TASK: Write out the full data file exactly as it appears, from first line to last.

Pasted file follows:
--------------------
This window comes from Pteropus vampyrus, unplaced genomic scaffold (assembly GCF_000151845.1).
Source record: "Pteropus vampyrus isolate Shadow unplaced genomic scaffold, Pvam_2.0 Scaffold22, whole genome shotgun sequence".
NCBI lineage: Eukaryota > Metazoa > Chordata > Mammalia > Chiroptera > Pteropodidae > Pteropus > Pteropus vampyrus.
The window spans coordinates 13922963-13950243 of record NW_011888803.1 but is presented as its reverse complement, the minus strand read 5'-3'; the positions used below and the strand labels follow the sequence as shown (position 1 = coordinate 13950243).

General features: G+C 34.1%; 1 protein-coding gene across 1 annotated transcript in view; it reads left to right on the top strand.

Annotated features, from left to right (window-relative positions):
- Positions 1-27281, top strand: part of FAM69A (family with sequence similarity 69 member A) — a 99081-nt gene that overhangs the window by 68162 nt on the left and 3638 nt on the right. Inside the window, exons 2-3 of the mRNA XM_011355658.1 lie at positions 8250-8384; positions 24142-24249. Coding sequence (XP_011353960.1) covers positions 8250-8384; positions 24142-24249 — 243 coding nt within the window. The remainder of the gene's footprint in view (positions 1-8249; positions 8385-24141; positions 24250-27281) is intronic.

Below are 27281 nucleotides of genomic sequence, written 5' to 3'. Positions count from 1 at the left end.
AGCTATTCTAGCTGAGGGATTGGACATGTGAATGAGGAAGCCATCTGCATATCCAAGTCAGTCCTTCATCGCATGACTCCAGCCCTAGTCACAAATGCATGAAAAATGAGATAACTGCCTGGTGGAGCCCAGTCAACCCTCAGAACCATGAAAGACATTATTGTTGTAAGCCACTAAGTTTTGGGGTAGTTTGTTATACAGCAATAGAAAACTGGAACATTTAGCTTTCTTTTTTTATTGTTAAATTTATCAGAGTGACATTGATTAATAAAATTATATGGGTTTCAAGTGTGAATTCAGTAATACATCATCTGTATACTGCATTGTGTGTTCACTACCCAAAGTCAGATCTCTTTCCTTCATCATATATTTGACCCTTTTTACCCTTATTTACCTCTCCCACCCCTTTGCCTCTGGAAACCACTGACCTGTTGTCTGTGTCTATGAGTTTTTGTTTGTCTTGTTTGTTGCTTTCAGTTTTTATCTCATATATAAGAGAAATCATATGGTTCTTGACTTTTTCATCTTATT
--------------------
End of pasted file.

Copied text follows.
This window comes from Pteropus vampyrus, unplaced genomic scaffold (assembly GCF_000151845.1).
Source record: "Pteropus vampyrus isolate Shadow unplaced genomic scaffold, Pvam_2.0 Scaffold22, whole genome shotgun sequence".
NCBI lineage: Eukaryota > Metazoa > Chordata > Mammalia > Chiroptera > Pteropodidae > Pteropus > Pteropus vampyrus.
The window spans coordinates 13922963-13950243 of record NW_011888803.1 but is presented as its reverse complement, the minus strand read 5'-3'; the positions used below and the strand labels follow the sequence as shown (position 1 = coordinate 13950243).

General features: G+C 34.1%; 1 protein-coding gene across 1 annotated transcript in view; it reads left to right on the top strand.

Annotated features, from left to right (window-relative positions):
- Positions 1-27281, top strand: part of FAM69A (family with sequence similarity 69 member A) — a 99081-nt gene that overhangs the window by 68162 nt on the left and 3638 nt on the right. Inside the window, exons 2-3 of the mRNA XM_011355658.1 lie at positions 8250-8384; positions 24142-24249. Coding sequence (XP_011353960.1) covers positions 8250-8384; positions 24142-24249 — 243 coding nt within the window. The remainder of the gene's footprint in view (positions 1-8249; positions 8385-24141; positions 24250-27281) is intronic.

Below are 27281 nucleotides of genomic sequence, written 5' to 3'. Positions count from 1 at the left end.
AGCTATTCTAGCTGAGGGATTGGACATGTGAATGAGGAAGCCATCTGCATATCCAAGTCAGTCCTTCATCGCATGACTCCAGCCCTAGTCACAAATGCATGAAAAATGAGATAACTGCCTGGTGGAGCCCAGTCAACCCTCAGAACCATGAAAGACATTATTGTTGTAAGCCACTAAGTTTTGGGGTAGTTTGTTATACAGCAATAGAAAACTGGAACATTTAGCTTTCTTTTTTTATTGTTAAATTTATCAGAGTGACATTGATTAATAAAATTATATGGGTTTCAAGTGTGAATTCAGTAATACATCATCTGTATACTGCATTGTGTGTTCACTACCCAAAGTCAGATCTCTTTCCTTCATCATATATTTGACCCTTTTTACCCTTATTTACCTCTCCCACCCCTTTGCCTCTGGAAACCACTGACCTGTTGTCTGTGTCTATGAGTTTTTGTTTGTCTTGTTTGTTGCTTTCAGTTTTTATCTCATATATAAGAGAAATCATATGGTTCTTGACTTTTTCATCTTATT